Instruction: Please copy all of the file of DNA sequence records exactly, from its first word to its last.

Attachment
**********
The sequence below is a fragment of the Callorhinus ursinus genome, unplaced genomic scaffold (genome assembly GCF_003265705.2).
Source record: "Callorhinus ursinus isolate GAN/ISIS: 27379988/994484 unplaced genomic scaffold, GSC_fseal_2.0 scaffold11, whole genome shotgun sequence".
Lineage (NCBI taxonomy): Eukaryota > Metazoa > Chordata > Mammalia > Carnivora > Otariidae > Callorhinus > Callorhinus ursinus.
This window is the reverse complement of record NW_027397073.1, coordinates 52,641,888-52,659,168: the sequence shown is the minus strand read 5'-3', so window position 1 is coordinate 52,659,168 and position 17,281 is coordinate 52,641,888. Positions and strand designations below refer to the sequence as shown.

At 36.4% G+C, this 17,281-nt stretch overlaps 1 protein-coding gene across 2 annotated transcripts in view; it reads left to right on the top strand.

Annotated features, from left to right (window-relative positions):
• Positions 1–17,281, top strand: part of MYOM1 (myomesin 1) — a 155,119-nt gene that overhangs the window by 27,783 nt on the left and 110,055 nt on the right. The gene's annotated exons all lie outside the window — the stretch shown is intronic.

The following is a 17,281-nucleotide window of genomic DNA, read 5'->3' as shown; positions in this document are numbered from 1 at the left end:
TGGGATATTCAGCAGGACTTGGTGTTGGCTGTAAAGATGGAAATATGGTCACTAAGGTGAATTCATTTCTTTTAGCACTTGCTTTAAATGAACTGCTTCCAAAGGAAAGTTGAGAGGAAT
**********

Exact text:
The sequence below is a fragment of the Callorhinus ursinus genome, unplaced genomic scaffold (genome assembly GCF_003265705.2).
Source record: "Callorhinus ursinus isolate GAN/ISIS: 27379988/994484 unplaced genomic scaffold, GSC_fseal_2.0 scaffold11, whole genome shotgun sequence".
Lineage (NCBI taxonomy): Eukaryota > Metazoa > Chordata > Mammalia > Carnivora > Otariidae > Callorhinus > Callorhinus ursinus.
This window is the reverse complement of record NW_027397073.1, coordinates 52,641,888-52,659,168: the sequence shown is the minus strand read 5'-3', so window position 1 is coordinate 52,659,168 and position 17,281 is coordinate 52,641,888. Positions and strand designations below refer to the sequence as shown.

At 36.4% G+C, this 17,281-nt stretch overlaps 1 protein-coding gene across 2 annotated transcripts in view; it reads left to right on the top strand.

Annotated features, from left to right (window-relative positions):
• Positions 1–17,281, top strand: part of MYOM1 (myomesin 1) — a 155,119-nt gene that overhangs the window by 27,783 nt on the left and 110,055 nt on the right. The gene's annotated exons all lie outside the window — the stretch shown is intronic.

The following is a 17,281-nucleotide window of genomic DNA, read 5'->3' as shown; positions in this document are numbered from 1 at the left end:
TGGGATATTCAGCAGGACTTGGTGTTGGCTGTAAAGATGGAAATATGGTCACTAAGGTGAATTCATTTCTTTTAGCACTTGCTTTAAATGAACTGCTTCCAAAGGAAAGTTGAGAGGAAT